When we turn from type to antitype, the same thought appears. In the upper chamber in Jerusalem, probably just before He instituted His supper, the Lord Jesus girded Himself and, pouring water into a basin, began to wash His disciples’ feet (John 13). Peter’s reluctance brings forth the truth that such washing is necessary if communion with the Lord in His heavenly position was to be enjoyed. “If I wash thee not, thou hast no part with Me” (John 13:8). His rapid change to enthusiastic haste leads the Lord to say, “He that is washed [bathed] needeth not save to wash his feet, but is clean every whit” (John 13:10).
Here the twofold way in which cleansing by water is presented in Scripture is very carefully distinguished. Once for all we have been “bathed.” The death of Christ has cleansed us from the old life, but for all that we need the constant application of that death to our souls day by day, moment by moment. We cannot approach the sanctuary nor enjoy “part with” Christ without it. With these thoughts before us, we may perhaps return to the words quoted at the beginning from 1 John 5 and find a greater depth of meaning in them.
By Water and Blood
Jesus Christ, the Son of God, came by water and blood; by both these things was His coming characterized. The Spirit of God specially guards this point, saying, “Not by water only, but by water and blood.” Why so? Perhaps one reason is that there has always been a tendency to teach that Christ did come by water only—to cleanse man morally by setting before him the highest ideals and living out those ideals Himself as an incentive to others. Foreseeing this error, the Spirit says, “Not by water only, but by water and blood.” Not by moral cleansing only, but also by expiation for sin. And it is the Spirit that bears witness, and “the Spirit is truth.”
The Three Witnesses
And so the three witnesses, the Spirit, the water and the blood, remain: the Spirit the living, acting, speaking witness; the water and the blood two silent witnesses, and all three agree in one. They testify that He who came in this way is the Son of God, the fountain of eternal life, and that in Him eternal life is ours, who believe on the name of the Son of God.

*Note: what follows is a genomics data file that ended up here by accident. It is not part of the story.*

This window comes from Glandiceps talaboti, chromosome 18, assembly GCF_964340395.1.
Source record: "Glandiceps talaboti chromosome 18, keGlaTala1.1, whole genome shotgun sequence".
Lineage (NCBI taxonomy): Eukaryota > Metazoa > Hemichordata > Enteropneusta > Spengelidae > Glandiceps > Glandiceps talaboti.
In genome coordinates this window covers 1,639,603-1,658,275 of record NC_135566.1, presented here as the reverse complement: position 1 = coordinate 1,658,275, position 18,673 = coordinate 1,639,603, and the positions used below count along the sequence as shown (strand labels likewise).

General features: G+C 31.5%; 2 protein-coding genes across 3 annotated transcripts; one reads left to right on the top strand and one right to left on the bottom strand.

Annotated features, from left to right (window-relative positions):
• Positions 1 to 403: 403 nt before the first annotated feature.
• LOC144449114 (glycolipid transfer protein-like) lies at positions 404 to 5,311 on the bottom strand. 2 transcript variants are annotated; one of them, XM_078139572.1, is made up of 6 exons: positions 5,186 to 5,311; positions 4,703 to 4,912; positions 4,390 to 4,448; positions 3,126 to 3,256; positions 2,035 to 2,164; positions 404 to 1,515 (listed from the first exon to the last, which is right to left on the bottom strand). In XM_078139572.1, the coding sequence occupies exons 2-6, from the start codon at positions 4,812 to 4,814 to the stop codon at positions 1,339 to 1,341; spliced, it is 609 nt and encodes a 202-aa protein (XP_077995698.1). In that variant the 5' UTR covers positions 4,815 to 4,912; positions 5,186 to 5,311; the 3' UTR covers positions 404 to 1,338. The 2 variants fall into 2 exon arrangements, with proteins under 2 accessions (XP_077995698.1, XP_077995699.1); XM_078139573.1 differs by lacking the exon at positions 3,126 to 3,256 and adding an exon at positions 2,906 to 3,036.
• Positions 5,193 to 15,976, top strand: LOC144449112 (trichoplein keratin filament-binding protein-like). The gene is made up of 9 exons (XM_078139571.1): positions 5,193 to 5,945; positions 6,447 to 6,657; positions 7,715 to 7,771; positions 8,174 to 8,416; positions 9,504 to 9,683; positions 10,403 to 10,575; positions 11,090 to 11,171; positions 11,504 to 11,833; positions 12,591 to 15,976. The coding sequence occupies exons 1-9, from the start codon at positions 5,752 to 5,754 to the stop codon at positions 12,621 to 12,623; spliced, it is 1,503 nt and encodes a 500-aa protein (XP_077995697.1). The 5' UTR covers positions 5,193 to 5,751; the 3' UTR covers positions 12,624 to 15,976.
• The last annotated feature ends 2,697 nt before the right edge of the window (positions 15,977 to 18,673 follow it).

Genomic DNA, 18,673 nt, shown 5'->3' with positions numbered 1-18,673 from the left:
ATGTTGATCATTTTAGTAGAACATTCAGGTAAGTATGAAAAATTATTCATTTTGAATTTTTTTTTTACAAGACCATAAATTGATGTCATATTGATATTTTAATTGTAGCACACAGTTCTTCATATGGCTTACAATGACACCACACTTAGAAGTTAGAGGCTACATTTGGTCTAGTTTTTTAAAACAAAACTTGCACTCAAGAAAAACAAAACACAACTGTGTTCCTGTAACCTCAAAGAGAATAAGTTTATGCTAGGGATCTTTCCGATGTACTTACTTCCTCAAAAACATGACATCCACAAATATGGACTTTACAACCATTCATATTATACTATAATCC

But if the blood cleanses us from all sin, what need is there for the water? It is needed because men need cleansing from the love of sin as much as from the condemnation of sin. There is a great need for the water, that we should hate sin as God hates it. To be bathed all over (as were the priests at the start) means that, being made possessors of a new life, we abhor and forsake the old life, seeing that Christ’s death was necessary to put away all that we were. His death was ours. Moreover, in this defiling world, we need that daily cleansing of which the laver speaks. Is there not much about us personally that needs removing, to say nothing of the subtle influences of this world which often insensibly affect us? Every Christian with a sensitive conscience will surely agree that there is.
Cleansing by Water
This daily cleansing by water is obtained by the Word. The water and the Word are clearly connected in such a passage as, “That He might sanctify and cleanse it with the washing of water by the word” (Eph. 5:26). The Word of God brings home to our souls the death of Christ in its power and wealth of spiritual meaning. Sin in its true hideousness stands revealed, and our affections are cleansed thereby. We may overlook this cleansing effect of God’s Word, while eager, perhaps, for a better textual acquaintance with it. Let us dwell much upon the Word of God, for our lives and ways will be cleansed thereby.
Is it only when we sin that we need the water? We do need it when we sin, but even apart from actual sins, being in a world of defilement, we need it if we would worship, hold communion with, or serve God. In Numbers 19 we find, in type, the water as purification from sin; then in Exodus 30:17-21, in type, we have water removing every earthly defilement in view of drawing near to God in the sanctuary without reference to actual sins. In the New Testament, John 13 is more connected with the latter aspect than the former. How dependent we are upon not only the blood, but the water!
F. B. Hole (adapted)